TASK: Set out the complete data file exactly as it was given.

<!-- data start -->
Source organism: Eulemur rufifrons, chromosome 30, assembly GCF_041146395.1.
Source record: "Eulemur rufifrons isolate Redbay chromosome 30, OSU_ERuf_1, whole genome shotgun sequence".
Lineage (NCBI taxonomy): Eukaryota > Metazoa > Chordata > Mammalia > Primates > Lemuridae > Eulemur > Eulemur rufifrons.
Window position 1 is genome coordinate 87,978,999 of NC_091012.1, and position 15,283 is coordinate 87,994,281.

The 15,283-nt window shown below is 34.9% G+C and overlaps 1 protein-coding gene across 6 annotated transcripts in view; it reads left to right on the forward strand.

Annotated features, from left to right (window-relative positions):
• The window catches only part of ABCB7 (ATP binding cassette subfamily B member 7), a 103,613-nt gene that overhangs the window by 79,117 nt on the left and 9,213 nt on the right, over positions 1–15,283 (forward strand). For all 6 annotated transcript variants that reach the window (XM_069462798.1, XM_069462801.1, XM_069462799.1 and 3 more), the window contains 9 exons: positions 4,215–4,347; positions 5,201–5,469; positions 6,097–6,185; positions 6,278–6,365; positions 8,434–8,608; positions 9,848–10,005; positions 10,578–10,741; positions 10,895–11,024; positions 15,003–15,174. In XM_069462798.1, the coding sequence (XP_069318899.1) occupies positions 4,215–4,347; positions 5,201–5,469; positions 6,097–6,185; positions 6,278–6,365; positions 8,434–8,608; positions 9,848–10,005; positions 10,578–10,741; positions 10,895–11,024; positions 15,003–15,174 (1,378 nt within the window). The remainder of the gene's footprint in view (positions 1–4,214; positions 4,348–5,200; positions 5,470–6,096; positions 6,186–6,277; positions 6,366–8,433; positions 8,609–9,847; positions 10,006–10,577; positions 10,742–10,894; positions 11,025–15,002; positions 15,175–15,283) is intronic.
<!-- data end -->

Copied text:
Source organism: Eulemur rufifrons, chromosome 30, assembly GCF_041146395.1.
Source record: "Eulemur rufifrons isolate Redbay chromosome 30, OSU_ERuf_1, whole genome shotgun sequence".
Lineage (NCBI taxonomy): Eukaryota > Metazoa > Chordata > Mammalia > Primates > Lemuridae > Eulemur > Eulemur rufifrons.
Window position 1 is genome coordinate 87,978,999 of NC_091012.1, and position 15,283 is coordinate 87,994,281.

The 15,283-nt window shown below is 34.9% G+C and overlaps 1 protein-coding gene across 6 annotated transcripts in view; it reads left to right on the forward strand.

Annotated features, from left to right (window-relative positions):
• The window catches only part of ABCB7 (ATP binding cassette subfamily B member 7), a 103,613-nt gene that overhangs the window by 79,117 nt on the left and 9,213 nt on the right, over positions 1–15,283 (forward strand). For all 6 annotated transcript variants that reach the window (XM_069462798.1, XM_069462801.1, XM_069462799.1 and 3 more), the window contains 9 exons: positions 4,215–4,347; positions 5,201–5,469; positions 6,097–6,185; positions 6,278–6,365; positions 8,434–8,608; positions 9,848–10,005; positions 10,578–10,741; positions 10,895–11,024; positions 15,003–15,174. In XM_069462798.1, the coding sequence (XP_069318899.1) occupies positions 4,215–4,347; positions 5,201–5,469; positions 6,097–6,185; positions 6,278–6,365; positions 8,434–8,608; positions 9,848–10,005; positions 10,578–10,741; positions 10,895–11,024; positions 15,003–15,174 (1,378 nt within the window). The remainder of the gene's footprint in view (positions 1–4,214; positions 4,348–5,200; positions 5,470–6,096; positions 6,186–6,277; positions 6,366–8,433; positions 8,609–9,847; positions 10,006–10,577; positions 10,742–10,894; positions 11,025–15,002; positions 15,175–15,283) is intronic.